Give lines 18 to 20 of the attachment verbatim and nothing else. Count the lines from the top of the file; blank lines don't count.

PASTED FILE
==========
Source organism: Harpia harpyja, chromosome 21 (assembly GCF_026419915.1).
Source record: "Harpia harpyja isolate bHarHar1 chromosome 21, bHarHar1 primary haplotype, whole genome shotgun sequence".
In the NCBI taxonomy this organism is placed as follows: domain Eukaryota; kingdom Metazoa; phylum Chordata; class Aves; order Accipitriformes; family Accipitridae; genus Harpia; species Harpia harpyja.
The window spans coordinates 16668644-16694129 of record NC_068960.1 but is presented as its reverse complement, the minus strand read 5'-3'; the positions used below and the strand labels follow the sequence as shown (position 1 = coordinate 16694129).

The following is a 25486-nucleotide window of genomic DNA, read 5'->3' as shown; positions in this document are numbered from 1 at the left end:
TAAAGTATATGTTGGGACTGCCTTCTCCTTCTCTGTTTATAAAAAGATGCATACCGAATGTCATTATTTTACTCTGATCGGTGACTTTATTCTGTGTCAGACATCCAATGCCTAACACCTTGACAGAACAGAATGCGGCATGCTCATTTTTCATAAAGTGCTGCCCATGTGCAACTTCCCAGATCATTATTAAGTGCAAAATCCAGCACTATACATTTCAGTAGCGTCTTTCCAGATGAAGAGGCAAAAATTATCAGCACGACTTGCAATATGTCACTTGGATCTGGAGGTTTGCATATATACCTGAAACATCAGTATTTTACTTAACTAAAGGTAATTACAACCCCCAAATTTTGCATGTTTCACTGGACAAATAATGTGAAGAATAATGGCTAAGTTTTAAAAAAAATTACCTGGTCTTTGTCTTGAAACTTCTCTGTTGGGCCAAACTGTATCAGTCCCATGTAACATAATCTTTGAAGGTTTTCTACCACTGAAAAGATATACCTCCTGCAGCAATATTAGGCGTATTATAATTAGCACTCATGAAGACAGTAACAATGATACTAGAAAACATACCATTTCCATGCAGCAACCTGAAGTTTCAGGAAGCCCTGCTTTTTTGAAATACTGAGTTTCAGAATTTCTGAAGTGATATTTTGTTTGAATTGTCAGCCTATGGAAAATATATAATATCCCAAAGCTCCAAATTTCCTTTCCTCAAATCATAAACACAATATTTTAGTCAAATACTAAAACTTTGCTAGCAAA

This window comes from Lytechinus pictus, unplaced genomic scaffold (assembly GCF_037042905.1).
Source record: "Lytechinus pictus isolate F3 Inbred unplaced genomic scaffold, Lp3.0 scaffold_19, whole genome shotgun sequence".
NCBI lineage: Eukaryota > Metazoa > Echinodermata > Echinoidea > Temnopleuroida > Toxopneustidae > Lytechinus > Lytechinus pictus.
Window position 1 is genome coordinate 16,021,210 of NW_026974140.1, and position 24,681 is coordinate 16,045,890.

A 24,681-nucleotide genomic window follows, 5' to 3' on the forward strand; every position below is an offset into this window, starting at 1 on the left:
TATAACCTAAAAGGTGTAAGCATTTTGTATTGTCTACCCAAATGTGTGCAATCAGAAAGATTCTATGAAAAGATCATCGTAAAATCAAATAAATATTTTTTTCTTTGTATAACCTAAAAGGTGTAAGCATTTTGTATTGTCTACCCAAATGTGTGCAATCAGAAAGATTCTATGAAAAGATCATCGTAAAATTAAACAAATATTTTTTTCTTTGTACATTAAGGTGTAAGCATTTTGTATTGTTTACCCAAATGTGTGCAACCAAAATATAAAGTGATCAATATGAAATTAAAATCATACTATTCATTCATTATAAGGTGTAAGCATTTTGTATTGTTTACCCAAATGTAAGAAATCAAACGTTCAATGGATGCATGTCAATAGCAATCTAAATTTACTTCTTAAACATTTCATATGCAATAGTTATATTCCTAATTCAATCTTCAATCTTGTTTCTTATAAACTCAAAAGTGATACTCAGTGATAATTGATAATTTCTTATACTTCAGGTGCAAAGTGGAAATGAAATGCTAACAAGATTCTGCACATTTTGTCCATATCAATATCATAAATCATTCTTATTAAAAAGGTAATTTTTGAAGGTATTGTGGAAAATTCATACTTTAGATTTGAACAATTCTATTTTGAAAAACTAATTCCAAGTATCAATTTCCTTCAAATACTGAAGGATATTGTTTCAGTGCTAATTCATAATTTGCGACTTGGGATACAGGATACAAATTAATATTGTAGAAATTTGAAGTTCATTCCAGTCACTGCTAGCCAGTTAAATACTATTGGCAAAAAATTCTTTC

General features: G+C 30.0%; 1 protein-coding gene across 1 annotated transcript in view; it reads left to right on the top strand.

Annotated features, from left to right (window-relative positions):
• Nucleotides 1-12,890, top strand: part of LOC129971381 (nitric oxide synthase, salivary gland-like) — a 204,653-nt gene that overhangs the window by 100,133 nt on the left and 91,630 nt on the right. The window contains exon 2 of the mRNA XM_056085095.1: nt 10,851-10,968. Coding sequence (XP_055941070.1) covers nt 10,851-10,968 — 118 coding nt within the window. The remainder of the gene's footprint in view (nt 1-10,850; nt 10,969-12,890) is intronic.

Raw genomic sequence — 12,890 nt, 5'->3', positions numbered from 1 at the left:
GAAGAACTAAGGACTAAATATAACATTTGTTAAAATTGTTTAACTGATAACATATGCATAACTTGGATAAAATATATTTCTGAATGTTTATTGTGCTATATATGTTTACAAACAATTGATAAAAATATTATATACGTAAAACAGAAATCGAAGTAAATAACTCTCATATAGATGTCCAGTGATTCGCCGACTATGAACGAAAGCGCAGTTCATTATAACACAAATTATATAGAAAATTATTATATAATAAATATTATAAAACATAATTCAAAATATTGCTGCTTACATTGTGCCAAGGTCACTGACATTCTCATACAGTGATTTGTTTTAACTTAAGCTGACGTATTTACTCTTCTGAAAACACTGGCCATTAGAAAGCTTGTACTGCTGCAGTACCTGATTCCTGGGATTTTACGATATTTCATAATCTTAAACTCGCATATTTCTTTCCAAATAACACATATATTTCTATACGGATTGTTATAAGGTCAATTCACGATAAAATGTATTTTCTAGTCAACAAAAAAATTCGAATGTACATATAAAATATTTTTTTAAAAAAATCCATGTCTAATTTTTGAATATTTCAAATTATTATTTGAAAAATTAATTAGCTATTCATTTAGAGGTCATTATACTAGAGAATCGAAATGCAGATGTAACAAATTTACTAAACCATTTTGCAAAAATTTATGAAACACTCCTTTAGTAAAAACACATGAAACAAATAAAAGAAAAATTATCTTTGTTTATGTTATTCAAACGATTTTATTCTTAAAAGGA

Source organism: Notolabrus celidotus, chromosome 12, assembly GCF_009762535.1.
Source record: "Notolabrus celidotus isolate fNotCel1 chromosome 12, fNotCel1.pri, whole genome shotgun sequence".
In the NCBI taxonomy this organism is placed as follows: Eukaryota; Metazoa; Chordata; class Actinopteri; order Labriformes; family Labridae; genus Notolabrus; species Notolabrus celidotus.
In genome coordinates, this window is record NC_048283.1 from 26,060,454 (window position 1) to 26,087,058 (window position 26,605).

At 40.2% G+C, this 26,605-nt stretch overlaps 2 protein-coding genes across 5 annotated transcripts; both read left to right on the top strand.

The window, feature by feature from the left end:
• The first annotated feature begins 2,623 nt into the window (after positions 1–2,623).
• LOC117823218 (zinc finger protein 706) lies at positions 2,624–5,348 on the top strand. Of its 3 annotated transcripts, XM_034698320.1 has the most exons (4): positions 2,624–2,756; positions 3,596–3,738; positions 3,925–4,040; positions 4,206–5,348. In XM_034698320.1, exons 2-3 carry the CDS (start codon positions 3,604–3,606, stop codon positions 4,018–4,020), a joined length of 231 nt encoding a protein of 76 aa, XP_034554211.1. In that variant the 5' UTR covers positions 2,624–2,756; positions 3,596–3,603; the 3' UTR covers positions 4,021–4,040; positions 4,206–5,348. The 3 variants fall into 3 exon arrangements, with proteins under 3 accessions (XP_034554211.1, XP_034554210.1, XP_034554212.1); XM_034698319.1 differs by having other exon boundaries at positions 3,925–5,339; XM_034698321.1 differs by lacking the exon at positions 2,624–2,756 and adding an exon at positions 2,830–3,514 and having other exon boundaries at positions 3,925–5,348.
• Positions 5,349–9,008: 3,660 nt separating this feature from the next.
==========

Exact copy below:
Source organism: Notolabrus celidotus, chromosome 12, assembly GCF_009762535.1.
Source record: "Notolabrus celidotus isolate fNotCel1 chromosome 12, fNotCel1.pri, whole genome shotgun sequence".
In the NCBI taxonomy this organism is placed as follows: Eukaryota; Metazoa; Chordata; class Actinopteri; order Labriformes; family Labridae; genus Notolabrus; species Notolabrus celidotus.